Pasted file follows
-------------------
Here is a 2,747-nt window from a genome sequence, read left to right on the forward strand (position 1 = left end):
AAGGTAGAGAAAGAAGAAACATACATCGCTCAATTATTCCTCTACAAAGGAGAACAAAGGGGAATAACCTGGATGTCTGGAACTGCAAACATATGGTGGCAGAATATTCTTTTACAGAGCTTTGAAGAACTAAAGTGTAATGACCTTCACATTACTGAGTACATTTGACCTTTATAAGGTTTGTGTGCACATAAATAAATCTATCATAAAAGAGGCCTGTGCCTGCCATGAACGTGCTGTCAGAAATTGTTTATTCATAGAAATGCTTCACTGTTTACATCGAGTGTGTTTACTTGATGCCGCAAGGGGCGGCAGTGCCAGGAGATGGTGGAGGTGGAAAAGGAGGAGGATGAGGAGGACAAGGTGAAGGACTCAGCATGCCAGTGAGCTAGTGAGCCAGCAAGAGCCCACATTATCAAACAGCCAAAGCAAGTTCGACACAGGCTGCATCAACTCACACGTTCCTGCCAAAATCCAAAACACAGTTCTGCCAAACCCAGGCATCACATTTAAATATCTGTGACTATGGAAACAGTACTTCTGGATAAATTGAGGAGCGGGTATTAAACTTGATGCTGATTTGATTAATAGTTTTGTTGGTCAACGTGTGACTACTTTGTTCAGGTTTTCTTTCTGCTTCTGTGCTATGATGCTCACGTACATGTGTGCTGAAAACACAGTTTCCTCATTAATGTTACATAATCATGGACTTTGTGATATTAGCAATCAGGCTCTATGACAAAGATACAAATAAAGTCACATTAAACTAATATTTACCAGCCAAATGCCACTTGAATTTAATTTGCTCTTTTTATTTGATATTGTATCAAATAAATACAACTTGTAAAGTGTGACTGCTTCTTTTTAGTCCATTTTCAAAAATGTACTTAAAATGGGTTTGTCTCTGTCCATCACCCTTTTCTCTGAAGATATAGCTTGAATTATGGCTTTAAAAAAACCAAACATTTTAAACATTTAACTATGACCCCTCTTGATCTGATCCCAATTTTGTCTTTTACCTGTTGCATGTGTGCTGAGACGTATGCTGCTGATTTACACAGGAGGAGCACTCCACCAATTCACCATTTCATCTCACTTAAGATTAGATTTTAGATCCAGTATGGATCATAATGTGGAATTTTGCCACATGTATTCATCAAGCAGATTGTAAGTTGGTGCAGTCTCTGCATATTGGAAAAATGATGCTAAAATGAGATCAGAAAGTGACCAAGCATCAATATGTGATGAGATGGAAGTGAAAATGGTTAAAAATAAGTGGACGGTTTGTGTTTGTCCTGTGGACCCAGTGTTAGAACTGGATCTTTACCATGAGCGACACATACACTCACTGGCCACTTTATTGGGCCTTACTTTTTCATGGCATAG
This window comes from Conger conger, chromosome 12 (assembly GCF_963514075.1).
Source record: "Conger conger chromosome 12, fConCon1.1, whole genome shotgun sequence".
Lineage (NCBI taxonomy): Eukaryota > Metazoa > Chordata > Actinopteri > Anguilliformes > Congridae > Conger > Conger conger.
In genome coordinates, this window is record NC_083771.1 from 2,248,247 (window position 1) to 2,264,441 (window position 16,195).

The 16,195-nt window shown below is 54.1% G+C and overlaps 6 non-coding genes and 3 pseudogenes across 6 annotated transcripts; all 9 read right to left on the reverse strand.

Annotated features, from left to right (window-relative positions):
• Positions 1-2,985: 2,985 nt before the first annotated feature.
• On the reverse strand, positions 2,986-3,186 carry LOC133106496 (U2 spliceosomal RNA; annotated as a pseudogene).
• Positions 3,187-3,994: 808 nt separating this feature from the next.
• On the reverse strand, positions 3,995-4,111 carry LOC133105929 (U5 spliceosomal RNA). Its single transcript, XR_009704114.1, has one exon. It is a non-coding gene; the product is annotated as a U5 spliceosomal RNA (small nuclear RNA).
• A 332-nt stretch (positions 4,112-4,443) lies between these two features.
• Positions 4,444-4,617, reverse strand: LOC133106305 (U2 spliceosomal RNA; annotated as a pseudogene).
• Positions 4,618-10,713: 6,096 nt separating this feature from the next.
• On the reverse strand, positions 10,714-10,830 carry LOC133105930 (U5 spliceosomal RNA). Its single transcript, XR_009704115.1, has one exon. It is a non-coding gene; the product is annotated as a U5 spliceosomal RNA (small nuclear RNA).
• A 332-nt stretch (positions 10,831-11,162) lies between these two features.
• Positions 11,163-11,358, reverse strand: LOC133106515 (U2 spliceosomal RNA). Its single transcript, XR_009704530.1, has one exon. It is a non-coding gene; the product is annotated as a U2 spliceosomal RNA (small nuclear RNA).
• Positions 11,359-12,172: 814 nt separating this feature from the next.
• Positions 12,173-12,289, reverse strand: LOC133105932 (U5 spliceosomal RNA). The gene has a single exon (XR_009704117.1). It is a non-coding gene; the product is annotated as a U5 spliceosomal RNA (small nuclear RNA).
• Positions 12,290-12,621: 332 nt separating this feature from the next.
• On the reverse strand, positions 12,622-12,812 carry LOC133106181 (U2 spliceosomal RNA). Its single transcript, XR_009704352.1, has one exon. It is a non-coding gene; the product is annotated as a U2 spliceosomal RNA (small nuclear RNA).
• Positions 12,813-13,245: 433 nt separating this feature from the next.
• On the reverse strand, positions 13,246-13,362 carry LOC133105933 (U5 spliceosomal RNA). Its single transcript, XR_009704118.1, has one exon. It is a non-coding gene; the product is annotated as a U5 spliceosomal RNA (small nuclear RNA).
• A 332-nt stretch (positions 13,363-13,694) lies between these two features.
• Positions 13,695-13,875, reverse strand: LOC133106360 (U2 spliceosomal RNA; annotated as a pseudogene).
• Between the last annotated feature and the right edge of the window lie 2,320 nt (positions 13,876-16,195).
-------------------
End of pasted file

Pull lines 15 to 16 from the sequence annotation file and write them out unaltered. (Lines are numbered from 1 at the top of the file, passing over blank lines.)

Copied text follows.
• Positions 4,618-10,713: 6,096 nt separating this feature from the next.
• On the reverse strand, positions 10,714-10,830 carry LOC133105930 (U5 spliceosomal RNA). Its single transcript, XR_009704115.1, has one exon. It is a non-coding gene; the product is annotated as a U5 spliceosomal RNA (small nuclear RNA).